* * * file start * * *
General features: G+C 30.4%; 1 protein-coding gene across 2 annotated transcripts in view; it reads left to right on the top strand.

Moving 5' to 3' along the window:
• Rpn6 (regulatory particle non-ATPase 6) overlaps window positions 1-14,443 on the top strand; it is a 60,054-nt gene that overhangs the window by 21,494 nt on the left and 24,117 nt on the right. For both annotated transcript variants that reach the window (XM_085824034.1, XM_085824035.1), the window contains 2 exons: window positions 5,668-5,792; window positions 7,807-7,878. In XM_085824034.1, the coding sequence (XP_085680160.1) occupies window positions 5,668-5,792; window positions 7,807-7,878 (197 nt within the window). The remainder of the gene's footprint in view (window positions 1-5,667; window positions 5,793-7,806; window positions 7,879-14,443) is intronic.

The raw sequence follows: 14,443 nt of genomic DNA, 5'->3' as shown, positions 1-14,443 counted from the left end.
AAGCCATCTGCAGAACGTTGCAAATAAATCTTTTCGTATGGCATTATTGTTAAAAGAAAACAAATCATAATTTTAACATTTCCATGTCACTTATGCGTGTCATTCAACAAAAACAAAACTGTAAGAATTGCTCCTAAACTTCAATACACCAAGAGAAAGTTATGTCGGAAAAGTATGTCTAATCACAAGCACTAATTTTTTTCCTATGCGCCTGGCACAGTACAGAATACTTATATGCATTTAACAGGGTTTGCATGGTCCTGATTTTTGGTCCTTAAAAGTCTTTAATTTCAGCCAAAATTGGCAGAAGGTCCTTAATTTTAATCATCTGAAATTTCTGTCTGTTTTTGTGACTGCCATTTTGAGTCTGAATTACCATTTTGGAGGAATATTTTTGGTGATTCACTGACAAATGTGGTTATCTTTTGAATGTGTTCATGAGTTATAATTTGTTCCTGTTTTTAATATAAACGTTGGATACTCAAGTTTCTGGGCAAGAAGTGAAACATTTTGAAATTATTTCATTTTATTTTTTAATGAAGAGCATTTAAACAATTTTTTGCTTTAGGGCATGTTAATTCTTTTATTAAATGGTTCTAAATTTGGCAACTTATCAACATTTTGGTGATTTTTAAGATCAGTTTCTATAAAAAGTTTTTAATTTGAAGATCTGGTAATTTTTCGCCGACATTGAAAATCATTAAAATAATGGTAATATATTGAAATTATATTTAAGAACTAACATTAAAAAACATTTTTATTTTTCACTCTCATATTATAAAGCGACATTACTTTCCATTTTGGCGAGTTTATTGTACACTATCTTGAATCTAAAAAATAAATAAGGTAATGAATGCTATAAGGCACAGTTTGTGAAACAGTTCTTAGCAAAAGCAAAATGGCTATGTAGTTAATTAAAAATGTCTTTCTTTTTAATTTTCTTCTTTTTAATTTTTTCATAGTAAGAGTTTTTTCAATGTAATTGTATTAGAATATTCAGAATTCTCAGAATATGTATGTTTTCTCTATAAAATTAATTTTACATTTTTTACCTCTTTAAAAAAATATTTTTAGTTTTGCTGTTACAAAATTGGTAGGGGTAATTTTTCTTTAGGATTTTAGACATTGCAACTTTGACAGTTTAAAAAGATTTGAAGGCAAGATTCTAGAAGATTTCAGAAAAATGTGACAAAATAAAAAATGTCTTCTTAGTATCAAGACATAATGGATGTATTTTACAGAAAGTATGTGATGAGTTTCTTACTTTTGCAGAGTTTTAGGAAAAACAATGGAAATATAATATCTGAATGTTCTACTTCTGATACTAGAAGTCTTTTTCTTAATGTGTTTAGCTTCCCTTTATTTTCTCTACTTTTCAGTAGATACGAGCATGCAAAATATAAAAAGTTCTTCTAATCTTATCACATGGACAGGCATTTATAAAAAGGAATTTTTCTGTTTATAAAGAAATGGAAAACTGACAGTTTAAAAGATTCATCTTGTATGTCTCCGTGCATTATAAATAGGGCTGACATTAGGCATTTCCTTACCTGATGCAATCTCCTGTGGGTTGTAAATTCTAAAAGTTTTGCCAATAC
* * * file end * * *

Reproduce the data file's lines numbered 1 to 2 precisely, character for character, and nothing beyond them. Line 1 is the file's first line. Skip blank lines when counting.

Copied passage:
General features: G+C 30.4%; 1 protein-coding gene across 2 annotated transcripts in view; it reads left to right on the top strand.

Moving 5' to 3' along the window: